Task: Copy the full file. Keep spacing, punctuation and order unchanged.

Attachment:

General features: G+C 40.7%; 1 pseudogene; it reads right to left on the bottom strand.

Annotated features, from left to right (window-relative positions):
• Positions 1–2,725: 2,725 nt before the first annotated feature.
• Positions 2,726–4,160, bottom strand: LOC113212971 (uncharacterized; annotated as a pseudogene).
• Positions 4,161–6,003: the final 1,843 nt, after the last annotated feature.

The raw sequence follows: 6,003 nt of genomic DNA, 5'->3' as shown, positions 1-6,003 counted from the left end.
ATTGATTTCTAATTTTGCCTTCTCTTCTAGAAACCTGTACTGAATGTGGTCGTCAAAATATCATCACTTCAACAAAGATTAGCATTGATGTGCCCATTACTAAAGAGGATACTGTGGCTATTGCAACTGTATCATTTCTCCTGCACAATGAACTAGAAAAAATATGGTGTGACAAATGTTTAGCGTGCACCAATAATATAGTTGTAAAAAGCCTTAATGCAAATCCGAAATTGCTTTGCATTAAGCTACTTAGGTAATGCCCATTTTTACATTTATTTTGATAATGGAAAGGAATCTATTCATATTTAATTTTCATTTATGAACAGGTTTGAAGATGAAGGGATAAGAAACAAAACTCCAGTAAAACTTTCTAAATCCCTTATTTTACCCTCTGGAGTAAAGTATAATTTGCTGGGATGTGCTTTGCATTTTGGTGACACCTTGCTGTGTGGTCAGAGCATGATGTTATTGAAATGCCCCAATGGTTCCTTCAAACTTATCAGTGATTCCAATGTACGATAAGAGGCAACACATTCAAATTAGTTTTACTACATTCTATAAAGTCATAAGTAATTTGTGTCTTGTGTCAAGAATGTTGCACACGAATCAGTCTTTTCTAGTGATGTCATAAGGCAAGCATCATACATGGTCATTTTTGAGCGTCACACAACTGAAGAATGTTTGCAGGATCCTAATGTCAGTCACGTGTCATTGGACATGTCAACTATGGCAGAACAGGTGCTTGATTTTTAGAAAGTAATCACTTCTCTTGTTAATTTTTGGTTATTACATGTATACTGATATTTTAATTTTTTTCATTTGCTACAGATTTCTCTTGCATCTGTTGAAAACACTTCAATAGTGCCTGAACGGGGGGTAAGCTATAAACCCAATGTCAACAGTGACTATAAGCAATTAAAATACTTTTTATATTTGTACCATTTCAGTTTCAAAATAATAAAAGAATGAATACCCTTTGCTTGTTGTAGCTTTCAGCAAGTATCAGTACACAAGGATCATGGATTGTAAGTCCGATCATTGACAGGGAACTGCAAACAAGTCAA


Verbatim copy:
General features: G+C 40.7%; 1 pseudogene; it reads right to left on the bottom strand.

Annotated features, from left to right (window-relative positions):
• Positions 1–2,725: 2,725 nt before the first annotated feature.
• Positions 2,726–4,160, bottom strand: LOC113212971 (uncharacterized; annotated as a pseudogene).
• Positions 4,161–6,003: the final 1,843 nt, after the last annotated feature.

The raw sequence follows: 6,003 nt of genomic DNA, 5'->3' as shown, positions 1-6,003 counted from the left end.
ATTGATTTCTAATTTTGCCTTCTCTTCTAGAAACCTGTACTGAATGTGGTCGTCAAAATATCATCACTTCAACAAAGATTAGCATTGATGTGCCCATTACTAAAGAGGATACTGTGGCTATTGCAACTGTATCATTTCTCCTGCACAATGAACTAGAAAAAATATGGTGTGACAAATGTTTAGCGTGCACCAATAATATAGTTGTAAAAAGCCTTAATGCAAATCCGAAATTGCTTTGCATTAAGCTACTTAGGTAATGCCCATTTTTACATTTATTTTGATAATGGAAAGGAATCTATTCATATTTAATTTTCATTTATGAACAGGTTTGAAGATGAAGGGATAAGAAACAAAACTCCAGTAAAACTTTCTAAATCCCTTATTTTACCCTCTGGAGTAAAGTATAATTTGCTGGGATGTGCTTTGCATTTTGGTGACACCTTGCTGTGTGGTCAGAGCATGATGTTATTGAAATGCCCCAATGGTTCCTTCAAACTTATCAGTGATTCCAATGTACGATAAGAGGCAACACATTCAAATTAGTTTTACTACATTCTATAAAGTCATAAGTAATTTGTGTCTTGTGTCAAGAATGTTGCACACGAATCAGTCTTTTCTAGTGATGTCATAAGGCAAGCATCATACATGGTCATTTTTGAGCGTCACACAACTGAAGAATGTTTGCAGGATCCTAATGTCAGTCACGTGTCATTGGACATGTCAACTATGGCAGAACAGGTGCTTGATTTTTAGAAAGTAATCACTTCTCTTGTTAATTTTTGGTTATTACATGTATACTGATATTTTAATTTTTTTCATTTGCTACAGATTTCTCTTGCATCTGTTGAAAACACTTCAATAGTGCCTGAACGGGGGGTAAGCTATAAACCCAATGTCAACAGTGACTATAAGCAATTAAAATACTTTTTATATTTGTACCATTTCAGTTTCAAAATAATAAAAGAATGAATACCCTTTGCTTGTTGTAGCTTTCAGCAAGTATCAGTACACAAGGATCATGGATTGTAAGTCCGATCATTGACAGGGAACTGCAAACAAGTCAA